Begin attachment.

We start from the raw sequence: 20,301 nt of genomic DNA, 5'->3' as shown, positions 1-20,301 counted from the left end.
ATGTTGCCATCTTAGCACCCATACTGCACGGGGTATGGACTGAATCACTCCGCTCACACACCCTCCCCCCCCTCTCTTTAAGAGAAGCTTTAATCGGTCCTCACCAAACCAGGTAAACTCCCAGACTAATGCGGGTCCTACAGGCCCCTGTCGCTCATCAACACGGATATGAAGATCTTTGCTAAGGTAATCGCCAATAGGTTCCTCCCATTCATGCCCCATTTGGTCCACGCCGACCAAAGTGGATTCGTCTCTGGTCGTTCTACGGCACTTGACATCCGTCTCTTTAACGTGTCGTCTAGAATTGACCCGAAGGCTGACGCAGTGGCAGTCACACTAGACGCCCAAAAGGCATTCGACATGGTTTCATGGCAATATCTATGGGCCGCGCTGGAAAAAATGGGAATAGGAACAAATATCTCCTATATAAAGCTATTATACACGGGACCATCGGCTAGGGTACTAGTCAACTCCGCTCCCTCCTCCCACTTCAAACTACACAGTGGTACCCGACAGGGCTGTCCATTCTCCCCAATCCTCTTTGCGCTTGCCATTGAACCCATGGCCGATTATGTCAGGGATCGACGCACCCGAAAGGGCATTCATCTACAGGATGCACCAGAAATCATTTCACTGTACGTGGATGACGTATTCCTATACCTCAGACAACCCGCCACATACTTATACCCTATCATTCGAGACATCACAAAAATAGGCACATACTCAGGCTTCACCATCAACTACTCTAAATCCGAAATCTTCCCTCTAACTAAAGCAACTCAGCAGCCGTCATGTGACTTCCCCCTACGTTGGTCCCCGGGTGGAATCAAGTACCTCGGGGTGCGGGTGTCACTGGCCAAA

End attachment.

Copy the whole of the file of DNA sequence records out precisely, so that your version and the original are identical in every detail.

We start from the raw sequence: 20,301 nt of genomic DNA, 5'->3' as shown, positions 1-20,301 counted from the left end.
ATGTTGCCATCTTAGCACCCATACTGCACGGGGTATGGACTGAATCACTCCGCTCACACACCCTCCCCCCCCTCTCTTTAAGAGAAGCTTTAATCGGTCCTCACCAAACCAGGTAAACTCCCAGACTAATGCGGGTCCTACAGGCCCCTGTCGCTCATCAACACGGATATGAAGATCTTTGCTAAGGTAATCGCCAATAGGTTCCTCCCATTCATGCCCCATTTGGTCCACGCCGACCAAAGTGGATTCGTCTCTGGTCGTTCTACGGCACTTGACATCCGTCTCTTTAACGTGTCGTCTAGAATTGACCCGAAGGCTGACGCAGTGGCAGTCACACTAGACGCCCAAAAGGCATTCGACATGGTTTCATGGCAATATCTATGGGCCGCGCTGGAAAAAATGGGAATAGGAACAAATATCTCCTATATAAAGCTATTATACACGGGACCATCGGCTAGGGTACTAGTCAACTCCGCTCCCTCCTCCCACTTCAAACTACACAGTGGTACCCGACAGGGCTGTCCATTCTCCCCAATCCTCTTTGCGCTTGCCATTGAACCCATGGCCGATTATGTCAGGGATCGACGCACCCGAAAGGGCATTCATCTACAGGATGCACCAGAAATCATTTCACTGTACGTGGATGACGTATTCCTATACCTCAGACAACCCGCCACATACTTATACCCTATCATTCGAGACATCACAAAAATAGGCACATACTCAGGCTTCACCATCAACTACTCTAAATCCGAAATCTTCCCTCTAACTAAAGCAACTCAGCAGCCGTCATGTGACTTCCCCCTACGTTGGTCCCCGGGTGGAATCAAGTACCTCGGGGTGCGGGTGTCACTGGCCAAA